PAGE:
Take a look at your hands. Stick out your thumb as if you are trying to hitch a with your right hand. Now, try to do the same thing with your left. Can you do it?
For some people, this task isn’t as easy as it may seem. Mike Gazzaniga, the “father of split-brain syndrome”, had been studying a patient who had undergone a corpus callosotomy, a procedure which splits the brain into two halves to treat some forms of epilepsy. He saw that the patient had difficulty processing images depending on where in his field of vision they appeared.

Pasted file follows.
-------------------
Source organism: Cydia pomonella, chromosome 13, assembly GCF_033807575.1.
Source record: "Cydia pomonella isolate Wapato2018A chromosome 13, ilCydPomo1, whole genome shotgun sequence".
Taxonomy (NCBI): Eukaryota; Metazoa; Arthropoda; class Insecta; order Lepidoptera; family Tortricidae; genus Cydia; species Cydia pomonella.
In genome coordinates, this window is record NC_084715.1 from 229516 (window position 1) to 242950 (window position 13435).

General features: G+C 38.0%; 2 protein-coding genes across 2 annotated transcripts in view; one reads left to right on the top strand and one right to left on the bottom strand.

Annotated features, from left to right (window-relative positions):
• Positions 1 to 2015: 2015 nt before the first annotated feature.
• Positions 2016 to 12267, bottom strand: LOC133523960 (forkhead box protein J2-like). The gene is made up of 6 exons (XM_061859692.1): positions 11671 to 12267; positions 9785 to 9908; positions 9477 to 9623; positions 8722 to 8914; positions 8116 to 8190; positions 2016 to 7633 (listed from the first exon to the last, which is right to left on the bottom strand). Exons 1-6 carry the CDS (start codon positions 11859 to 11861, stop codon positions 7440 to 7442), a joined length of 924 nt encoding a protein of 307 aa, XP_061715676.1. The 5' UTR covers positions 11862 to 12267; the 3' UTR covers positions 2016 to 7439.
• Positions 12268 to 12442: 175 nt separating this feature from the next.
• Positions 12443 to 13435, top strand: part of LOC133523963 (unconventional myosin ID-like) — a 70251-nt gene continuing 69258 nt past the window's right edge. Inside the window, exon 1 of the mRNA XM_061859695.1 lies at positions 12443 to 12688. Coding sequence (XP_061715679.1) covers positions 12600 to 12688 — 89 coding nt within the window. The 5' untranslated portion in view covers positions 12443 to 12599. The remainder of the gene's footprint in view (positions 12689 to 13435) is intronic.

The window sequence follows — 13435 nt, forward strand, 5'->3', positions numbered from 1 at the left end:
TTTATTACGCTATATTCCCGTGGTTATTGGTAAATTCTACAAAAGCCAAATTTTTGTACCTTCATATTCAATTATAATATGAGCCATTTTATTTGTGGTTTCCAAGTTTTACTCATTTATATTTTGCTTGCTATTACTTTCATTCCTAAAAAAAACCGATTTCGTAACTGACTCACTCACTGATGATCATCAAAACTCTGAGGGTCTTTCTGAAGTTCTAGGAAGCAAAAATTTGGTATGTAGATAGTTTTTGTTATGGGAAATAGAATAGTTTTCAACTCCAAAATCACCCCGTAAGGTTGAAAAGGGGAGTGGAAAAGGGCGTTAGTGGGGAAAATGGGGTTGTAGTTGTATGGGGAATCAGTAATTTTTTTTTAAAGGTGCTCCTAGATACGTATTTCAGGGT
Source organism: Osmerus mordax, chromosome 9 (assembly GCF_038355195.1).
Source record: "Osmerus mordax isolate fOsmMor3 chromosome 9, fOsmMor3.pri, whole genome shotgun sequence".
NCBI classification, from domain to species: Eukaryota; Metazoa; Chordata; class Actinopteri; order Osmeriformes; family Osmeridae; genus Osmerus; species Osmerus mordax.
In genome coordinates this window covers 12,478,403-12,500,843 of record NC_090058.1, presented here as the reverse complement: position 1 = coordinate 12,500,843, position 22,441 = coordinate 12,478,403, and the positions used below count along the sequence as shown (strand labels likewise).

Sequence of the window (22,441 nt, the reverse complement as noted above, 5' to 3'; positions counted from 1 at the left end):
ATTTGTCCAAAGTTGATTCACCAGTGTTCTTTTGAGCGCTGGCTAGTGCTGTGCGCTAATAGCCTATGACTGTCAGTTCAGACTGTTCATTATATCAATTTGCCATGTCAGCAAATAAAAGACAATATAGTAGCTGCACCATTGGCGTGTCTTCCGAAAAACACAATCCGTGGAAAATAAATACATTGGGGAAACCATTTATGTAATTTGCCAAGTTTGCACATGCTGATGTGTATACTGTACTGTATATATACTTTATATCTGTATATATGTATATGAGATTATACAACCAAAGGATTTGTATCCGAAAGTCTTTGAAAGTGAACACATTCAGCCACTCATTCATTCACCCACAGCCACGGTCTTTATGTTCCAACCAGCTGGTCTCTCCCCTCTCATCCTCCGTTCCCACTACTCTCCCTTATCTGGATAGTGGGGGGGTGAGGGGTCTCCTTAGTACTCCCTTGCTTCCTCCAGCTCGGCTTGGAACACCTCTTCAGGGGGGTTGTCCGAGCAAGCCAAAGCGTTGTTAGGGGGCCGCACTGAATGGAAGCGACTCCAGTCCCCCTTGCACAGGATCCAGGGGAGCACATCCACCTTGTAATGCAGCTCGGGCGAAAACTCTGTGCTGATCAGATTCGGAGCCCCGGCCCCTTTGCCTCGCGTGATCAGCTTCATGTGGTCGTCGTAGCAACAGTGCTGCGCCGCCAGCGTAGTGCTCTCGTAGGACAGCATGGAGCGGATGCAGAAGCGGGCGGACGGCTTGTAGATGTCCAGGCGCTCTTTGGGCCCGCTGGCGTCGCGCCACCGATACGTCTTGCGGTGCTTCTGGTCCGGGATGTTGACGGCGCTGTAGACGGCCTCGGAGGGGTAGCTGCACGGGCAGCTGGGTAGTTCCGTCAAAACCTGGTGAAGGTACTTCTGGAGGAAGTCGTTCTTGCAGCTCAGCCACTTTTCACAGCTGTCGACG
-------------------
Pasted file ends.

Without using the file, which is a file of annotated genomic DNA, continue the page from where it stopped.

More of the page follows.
When we see an image in our left eye, it is sent to the right side of the brain, and vice-versa. The image is then be sent to the dominant language centre, in the left side of the brain, to be processed into something we understand. However, if a patient has undergone a corpus callosotomy, that pathway will be disrupted, leaving them unable to describe what they have seen or able to follow instructions with their right hand.
This research has helped to provide insights into how our brains are organised and its capabilities are compartmentalised.
Learn more, by watching the video above.
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